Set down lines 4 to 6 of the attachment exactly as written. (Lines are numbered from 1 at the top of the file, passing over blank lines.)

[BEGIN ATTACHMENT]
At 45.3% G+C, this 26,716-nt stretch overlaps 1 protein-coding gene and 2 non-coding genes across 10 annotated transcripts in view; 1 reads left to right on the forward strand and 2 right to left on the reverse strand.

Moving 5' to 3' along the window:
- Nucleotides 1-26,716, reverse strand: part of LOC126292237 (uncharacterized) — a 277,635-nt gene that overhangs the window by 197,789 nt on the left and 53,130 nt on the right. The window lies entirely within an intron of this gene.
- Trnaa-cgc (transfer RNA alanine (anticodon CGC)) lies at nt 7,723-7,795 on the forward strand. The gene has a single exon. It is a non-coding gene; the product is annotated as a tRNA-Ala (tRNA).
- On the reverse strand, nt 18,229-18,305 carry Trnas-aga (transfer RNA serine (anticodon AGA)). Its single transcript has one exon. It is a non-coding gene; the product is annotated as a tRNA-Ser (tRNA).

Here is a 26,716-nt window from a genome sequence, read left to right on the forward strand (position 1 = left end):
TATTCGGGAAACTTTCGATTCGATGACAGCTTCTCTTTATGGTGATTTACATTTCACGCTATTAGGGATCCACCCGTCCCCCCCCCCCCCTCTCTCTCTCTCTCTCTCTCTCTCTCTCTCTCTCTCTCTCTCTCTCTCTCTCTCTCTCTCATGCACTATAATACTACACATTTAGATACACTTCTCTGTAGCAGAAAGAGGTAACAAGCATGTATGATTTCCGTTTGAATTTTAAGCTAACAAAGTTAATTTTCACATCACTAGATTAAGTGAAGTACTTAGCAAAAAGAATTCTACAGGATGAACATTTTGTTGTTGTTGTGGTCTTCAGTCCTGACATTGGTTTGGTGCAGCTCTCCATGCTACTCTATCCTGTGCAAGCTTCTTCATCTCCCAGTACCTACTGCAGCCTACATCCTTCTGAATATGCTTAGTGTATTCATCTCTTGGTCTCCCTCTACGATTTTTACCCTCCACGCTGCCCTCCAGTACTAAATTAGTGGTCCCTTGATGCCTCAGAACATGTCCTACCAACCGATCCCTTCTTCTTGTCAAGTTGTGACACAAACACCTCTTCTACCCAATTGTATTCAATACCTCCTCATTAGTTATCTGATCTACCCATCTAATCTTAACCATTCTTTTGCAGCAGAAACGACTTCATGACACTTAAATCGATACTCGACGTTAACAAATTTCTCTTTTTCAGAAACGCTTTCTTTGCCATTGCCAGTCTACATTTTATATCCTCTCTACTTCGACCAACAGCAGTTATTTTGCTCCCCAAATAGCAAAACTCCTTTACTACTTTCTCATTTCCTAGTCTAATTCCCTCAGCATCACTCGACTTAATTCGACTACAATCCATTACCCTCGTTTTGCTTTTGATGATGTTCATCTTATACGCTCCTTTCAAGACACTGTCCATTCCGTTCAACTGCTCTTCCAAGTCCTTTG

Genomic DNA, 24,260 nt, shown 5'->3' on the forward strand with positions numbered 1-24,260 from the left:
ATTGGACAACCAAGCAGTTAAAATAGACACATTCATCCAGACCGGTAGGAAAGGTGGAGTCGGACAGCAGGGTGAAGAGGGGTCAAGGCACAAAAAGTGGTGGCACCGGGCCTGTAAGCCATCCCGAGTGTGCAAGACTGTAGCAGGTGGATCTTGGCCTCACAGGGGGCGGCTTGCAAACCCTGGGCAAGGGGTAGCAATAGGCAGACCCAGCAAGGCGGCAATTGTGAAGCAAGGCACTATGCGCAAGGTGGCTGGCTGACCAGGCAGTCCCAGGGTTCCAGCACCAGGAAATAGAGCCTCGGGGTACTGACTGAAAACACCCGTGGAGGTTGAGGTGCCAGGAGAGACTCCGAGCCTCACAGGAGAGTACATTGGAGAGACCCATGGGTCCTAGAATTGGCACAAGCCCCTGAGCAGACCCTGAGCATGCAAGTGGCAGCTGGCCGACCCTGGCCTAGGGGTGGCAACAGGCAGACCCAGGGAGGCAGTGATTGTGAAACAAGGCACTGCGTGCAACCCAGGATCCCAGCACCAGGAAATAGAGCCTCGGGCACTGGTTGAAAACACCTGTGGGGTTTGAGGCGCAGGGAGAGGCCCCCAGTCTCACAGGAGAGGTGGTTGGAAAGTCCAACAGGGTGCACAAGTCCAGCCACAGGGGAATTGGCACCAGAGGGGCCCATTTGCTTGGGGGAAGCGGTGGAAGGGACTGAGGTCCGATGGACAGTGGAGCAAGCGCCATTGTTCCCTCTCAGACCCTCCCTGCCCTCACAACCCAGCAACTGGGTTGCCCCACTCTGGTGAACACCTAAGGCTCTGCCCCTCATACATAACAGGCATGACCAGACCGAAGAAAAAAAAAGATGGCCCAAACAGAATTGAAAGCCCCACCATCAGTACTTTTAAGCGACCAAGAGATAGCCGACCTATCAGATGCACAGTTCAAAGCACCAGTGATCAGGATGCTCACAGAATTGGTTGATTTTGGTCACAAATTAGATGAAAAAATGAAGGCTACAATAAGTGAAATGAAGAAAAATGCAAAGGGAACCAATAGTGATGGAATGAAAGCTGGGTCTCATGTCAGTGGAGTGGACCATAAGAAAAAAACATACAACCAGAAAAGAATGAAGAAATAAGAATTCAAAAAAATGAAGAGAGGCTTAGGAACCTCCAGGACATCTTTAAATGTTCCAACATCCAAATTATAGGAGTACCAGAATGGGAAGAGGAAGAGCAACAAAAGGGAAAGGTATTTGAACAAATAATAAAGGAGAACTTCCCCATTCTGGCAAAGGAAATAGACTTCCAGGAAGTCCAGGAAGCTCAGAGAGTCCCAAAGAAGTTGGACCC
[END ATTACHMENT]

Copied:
- Trnaa-cgc (transfer RNA alanine (anticodon CGC)) lies at nt 7,723-7,795 on the forward strand. The gene has a single exon. It is a non-coding gene; the product is annotated as a tRNA-Ala (tRNA).
- On the reverse strand, nt 18,229-18,305 carry Trnas-aga (transfer RNA serine (anticodon AGA)). Its single transcript has one exon. It is a non-coding gene; the product is annotated as a tRNA-Ser (tRNA).

Here is a 26,716-nt window from a genome sequence, read left to right on the forward strand (position 1 = left end):